By Cassandra Fairbanks
The hackers behind the massive July 2 international ransomware outbreak have lowered their demand by $20 million dollars.
The REvil ransomware gang, also known as Sodinokibi, was initially demanding $70 million to restore the data that they are holding ransom. The group’s data-scrambling software has harmed hundreds of businesses across at least a dozen countries.
On Monday, New Zealand announced that 11 schools and several kindergartens were affected. Hundreds of Coop supermarkets in Sweden have also been forced to close due to the attack.
During a conversation with Jack Cable of the cybersecurity-focused Krebs Stamos Group, a member of the hacker group said that they would be willing to sell a “universal decryptor” for all the victims for $50 million, according to a report from CNBC.
“It makes you wonder if they’re having a hard time getting people to pay,” Cable said.
According to Cable, he reached out to the hackers by obtaining a cryptographic key to log on to their payment portal. Reuters was also able to log on and chat with an operator, but they told the news agency that the price was unchanged at $70 million “but we are always ready to negotiate.” They also told the reporter that harming the schools was an “accident.”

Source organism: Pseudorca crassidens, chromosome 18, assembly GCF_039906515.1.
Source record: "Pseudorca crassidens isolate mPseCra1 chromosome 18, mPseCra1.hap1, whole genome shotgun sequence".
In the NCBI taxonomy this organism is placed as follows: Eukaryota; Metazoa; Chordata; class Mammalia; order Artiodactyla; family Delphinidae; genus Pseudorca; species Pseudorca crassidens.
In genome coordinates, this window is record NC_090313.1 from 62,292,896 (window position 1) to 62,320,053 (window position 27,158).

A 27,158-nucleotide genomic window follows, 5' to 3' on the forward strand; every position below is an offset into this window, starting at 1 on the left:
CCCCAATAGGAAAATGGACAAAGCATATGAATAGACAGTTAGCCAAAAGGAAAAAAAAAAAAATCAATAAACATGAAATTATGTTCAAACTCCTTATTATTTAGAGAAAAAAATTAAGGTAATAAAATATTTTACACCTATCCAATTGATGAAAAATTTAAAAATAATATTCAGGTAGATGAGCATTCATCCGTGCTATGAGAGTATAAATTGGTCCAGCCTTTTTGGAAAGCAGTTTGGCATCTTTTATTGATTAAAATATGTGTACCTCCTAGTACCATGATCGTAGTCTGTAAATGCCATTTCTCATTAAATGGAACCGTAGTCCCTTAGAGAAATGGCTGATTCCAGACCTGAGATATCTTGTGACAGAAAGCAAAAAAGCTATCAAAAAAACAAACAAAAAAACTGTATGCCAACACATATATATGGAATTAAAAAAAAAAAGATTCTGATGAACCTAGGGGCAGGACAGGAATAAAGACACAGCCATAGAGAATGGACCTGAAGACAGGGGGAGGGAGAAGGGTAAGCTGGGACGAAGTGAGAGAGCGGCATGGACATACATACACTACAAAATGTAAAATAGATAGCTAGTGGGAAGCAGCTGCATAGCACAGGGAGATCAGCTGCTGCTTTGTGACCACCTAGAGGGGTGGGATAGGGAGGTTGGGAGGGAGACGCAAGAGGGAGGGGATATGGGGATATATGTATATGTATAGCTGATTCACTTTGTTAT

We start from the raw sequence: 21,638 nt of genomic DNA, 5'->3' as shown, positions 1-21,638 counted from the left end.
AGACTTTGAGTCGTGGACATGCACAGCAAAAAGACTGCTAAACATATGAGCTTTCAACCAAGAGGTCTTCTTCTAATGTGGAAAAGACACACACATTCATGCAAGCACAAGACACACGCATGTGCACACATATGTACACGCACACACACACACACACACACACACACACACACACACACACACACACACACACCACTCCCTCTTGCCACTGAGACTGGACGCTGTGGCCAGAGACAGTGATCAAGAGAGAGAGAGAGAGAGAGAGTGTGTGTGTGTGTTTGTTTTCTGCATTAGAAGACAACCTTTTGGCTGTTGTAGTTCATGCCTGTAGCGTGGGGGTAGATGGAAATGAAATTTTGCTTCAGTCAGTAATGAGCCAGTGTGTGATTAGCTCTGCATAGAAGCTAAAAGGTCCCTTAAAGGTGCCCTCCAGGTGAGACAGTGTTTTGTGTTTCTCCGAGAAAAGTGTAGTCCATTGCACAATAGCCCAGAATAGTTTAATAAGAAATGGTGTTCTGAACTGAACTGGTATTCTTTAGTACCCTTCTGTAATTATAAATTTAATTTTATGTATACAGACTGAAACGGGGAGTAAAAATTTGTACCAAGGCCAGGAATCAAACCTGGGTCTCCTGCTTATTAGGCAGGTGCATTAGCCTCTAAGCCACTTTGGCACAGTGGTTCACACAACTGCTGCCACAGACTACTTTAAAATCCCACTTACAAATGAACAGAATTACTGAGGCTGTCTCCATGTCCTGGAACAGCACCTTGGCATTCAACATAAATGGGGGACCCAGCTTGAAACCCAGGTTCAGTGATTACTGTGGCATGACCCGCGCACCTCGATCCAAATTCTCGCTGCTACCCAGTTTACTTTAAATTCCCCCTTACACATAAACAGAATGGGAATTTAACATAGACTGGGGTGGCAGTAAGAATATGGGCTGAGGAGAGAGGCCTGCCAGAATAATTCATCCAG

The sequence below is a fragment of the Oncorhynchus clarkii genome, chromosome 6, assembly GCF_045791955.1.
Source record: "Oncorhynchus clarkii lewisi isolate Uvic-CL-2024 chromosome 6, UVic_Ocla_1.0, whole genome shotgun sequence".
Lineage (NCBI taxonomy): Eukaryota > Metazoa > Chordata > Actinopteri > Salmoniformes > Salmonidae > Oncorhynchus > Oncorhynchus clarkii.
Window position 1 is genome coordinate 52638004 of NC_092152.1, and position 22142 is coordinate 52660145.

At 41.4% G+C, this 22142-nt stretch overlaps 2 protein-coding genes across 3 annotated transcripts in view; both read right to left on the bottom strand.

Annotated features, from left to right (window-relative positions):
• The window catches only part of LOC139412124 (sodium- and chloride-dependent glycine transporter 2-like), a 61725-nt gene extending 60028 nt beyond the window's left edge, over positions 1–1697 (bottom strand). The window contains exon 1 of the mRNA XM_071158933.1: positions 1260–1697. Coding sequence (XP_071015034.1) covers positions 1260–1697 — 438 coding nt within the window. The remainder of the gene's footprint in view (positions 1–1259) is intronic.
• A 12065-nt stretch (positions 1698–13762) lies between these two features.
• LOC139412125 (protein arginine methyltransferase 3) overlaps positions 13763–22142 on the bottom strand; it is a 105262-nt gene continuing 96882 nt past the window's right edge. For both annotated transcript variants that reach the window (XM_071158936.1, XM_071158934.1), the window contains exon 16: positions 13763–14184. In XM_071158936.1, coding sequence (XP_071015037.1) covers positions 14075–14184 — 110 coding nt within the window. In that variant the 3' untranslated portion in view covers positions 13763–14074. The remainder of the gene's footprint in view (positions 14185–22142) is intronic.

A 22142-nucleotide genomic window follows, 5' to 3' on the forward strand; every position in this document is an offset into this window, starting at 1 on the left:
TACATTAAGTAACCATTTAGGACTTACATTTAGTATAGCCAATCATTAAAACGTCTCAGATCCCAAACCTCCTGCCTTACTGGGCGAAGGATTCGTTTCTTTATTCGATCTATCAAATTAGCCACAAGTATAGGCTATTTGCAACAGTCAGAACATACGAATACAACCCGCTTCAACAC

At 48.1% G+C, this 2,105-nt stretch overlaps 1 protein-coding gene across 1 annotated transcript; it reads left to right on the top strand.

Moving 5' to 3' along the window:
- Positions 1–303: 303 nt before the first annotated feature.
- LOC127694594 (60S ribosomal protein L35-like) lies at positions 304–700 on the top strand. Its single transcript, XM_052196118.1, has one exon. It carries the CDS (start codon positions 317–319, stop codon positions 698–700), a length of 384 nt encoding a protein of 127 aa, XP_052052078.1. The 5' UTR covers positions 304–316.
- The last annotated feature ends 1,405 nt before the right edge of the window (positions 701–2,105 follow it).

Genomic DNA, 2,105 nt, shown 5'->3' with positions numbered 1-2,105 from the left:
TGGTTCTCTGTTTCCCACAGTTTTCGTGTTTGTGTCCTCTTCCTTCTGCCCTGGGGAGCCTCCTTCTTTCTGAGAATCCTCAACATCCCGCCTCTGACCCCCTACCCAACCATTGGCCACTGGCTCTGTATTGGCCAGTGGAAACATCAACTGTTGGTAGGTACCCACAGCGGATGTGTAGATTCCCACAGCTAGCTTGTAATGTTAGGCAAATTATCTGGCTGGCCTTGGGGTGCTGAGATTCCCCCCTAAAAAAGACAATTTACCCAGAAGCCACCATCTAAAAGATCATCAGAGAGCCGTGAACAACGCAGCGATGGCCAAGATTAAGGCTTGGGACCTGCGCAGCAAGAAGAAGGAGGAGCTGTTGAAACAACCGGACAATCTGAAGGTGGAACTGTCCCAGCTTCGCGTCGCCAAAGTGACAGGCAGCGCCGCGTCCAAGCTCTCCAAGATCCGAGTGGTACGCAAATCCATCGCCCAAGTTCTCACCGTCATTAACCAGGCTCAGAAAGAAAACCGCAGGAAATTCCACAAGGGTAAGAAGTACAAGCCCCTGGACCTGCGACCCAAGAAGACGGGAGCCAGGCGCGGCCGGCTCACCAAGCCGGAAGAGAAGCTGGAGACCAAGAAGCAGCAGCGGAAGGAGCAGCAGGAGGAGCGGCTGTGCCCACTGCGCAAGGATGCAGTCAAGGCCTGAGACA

The hackers had far less concern about the supermarkets, saying “its nothing more than a business.”
While Cable believes they may be having trouble selling the data, others have wondered if the hackers bit off more than they could chew by encrypting so much data from so many businesses at once.
“For all of their big talk on their blog, I think this got way out of hand,” Allan Liska of cybersecurity firm Recorded Future told CNBC.
The White House has said that they are reaching out “to provide assistance based upon an assessment of national risk.”
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